The Trouble With Meridia - FITBODYUSA

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Tuesday, September 24, 2013

The Trouble With Meridia

It's been approved since 1997 and was supposed to be the (yet another) magic bullet to cure obesity, but it looks like the weight loss drug Meridia is more likely to itself disappear, rather than cause the disappearance of unwanted rolls of fat. In September 2010, the American FDA achieved a split 8 to 8 vote on whether Meridia should be allowed to stay on the U.S. market.

Also known as Sibutramine, Meirida has been the subject of major scrutiny in recent months, after a study released in November 2009 revealed that people who used it had an 11% risk of cardiovascular events, compared with a 10% risk for those who took a placebo. As a result of this study (known as the SCOUT trial) the drug has been taken off the market in Europe and the recent FDA vote, although inconclusive, places a big question mark over the drug's future, with questions being asked if the relatively modest weight loss results it delivers is worth the potential increased risk of heart attacks and strokes.

In reality, the questions about Meridia are not new; The Public Citizen Health Research Group, first petitioned the FDA to ban the drug in 2002, because of its potential health risks, although other experts claim that the drug is perfectly safe if used under a physician's care with regular monitoring of patients' pulses and blood pressure.

Meridia's popularity has significantly reduced in recent years and plummeted since the release of the Scout trial's results in November 2009. As a result, Abbott Laboratories, the company which manufactures Meridia, has pledged to increase warnings and educational efforts for doctors and patients if the drug is allowed to stay on the market.

But what is the big deal about Meridia? Actually not very big really!! Studies show that the average patient who responds to the drug will lose about 4% more body weight than if they didn't lose the drug - which is not the greatest benefit when measured against the potential increases in heart rate and blood pressure. About one fifth of patients will lose more, but still not enough to justify the potential health risks. Meridia is already not supposed to be used in patients with known cardiovascular disease. However, many experts point to the potential for serious problems is taken by patients with previously undiagnosed cardiovascular disease.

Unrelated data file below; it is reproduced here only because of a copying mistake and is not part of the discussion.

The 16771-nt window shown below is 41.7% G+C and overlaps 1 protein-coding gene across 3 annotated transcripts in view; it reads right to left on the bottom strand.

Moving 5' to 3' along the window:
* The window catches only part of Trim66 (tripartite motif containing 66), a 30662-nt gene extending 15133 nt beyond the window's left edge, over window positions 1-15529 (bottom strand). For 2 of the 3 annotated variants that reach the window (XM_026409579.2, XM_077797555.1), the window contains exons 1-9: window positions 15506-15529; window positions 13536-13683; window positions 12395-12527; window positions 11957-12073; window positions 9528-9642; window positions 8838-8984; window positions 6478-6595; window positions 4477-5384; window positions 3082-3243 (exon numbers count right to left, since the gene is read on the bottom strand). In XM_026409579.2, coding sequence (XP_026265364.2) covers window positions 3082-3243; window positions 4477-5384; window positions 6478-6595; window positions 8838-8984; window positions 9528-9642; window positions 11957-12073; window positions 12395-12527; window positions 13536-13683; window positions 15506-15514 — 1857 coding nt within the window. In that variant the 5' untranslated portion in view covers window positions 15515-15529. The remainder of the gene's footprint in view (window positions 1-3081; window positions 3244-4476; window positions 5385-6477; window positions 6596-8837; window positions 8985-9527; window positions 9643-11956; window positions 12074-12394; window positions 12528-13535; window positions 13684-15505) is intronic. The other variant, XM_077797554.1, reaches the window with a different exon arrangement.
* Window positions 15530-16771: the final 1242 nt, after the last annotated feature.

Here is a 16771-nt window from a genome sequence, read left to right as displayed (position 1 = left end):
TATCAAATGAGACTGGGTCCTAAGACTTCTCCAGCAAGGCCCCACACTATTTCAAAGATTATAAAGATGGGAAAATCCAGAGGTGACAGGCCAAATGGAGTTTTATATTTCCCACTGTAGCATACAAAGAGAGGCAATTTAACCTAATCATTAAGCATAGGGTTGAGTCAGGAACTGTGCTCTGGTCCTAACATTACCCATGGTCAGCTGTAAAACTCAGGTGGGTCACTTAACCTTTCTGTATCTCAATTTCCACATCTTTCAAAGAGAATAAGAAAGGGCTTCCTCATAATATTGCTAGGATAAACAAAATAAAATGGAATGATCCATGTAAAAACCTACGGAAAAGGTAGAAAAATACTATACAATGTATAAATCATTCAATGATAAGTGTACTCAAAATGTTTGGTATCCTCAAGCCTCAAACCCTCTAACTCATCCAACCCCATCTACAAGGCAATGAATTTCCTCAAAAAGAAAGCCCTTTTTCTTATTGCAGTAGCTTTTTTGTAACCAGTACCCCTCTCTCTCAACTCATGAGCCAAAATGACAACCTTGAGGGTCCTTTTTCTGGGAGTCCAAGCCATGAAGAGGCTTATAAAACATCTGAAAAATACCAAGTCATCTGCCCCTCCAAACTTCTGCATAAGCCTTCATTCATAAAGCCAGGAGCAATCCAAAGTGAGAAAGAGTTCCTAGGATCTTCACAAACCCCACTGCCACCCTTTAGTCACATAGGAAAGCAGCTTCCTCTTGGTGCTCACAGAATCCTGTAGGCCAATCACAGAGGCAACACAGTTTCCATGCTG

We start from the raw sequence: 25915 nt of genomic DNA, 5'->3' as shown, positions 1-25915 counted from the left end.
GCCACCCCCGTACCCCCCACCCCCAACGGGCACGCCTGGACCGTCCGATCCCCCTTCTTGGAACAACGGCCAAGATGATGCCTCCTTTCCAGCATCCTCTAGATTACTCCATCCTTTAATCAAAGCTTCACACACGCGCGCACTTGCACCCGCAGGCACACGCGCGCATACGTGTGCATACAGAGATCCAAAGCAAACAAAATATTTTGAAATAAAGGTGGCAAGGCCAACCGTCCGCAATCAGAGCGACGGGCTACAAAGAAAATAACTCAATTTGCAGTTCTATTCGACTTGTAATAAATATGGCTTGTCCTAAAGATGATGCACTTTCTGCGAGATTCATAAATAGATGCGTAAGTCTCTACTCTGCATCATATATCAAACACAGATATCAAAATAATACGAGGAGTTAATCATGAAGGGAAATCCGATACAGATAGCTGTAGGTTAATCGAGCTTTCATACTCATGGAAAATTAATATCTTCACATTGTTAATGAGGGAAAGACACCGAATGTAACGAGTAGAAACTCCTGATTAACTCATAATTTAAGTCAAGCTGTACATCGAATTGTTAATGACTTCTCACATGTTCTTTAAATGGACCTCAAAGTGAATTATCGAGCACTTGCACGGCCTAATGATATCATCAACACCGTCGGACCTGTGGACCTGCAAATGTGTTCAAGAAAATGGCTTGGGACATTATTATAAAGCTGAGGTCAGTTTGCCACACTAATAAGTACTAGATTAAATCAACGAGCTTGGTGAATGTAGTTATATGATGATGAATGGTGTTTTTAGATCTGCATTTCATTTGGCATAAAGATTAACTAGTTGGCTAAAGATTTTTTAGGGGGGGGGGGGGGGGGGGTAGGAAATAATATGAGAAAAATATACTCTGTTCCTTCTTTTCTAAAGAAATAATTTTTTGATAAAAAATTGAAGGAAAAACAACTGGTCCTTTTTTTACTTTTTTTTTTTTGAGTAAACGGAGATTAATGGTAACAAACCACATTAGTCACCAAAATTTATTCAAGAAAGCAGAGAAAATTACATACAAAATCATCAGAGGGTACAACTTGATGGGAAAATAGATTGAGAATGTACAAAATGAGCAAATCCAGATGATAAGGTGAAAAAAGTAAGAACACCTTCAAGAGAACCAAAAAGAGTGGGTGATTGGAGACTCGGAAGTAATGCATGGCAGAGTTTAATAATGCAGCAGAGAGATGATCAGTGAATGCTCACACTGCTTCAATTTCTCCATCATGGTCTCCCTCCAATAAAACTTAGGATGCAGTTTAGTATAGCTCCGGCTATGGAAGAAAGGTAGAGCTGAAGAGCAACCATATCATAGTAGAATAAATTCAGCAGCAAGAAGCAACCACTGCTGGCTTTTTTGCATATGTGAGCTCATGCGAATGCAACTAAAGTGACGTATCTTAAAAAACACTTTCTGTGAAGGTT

The FDA's own monitoring has in fact linked Meridia usage to 14 deaths, including 10 women (patients who died were, on average, 43 years old). This is just one of the many worrying aspects of Meridia, FDA panel member Lamont G. Weide, MD, PhD (head of endocrinology at Truman Medical Centers in Kansas City, Missouri), summed it up perfectly with the comment "I have yet to see any of the positive benefit of the weight loss with this drug."

The sad reality is that these problems are a recurring theme with weight loss drugs, primarily because they often work by targeting neurotransmitters in the brain that regulate appetite. Unfortunately these neurotransmitters also affect a range of other things such as blood pressure, heart function and emotional balance - which is why there is a long history of health problems with weight loss drugs.

All of which leads back to my permanent soap box position, which is that there are no real short cuts to weight loss. It's all about making the right lifestyle changes, so that you start to eat properly and exercise more. Why put yourself at risk of ill-health, even death, when the answer to your problems is so simple?
Mike Barrows has written a hard-hitting book revealing the secrets of the diet industry, looking at the growth of obesity around the world and highlighting ways in which you can solve your weight problems, including the issues with drugs such as Meridia issues. Pick up a copy of "Big Fat Lies" FREE and learn some amazing facts including the secret of proper, permanent weight loss.

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The Trouble With Meridia Reviewed by Katie Grace on Tuesday, September 24, 2013 Rating: 5 It's been approved since 1997 and was supposed to be the (yet another) magic bullet to cure obesity, but it look...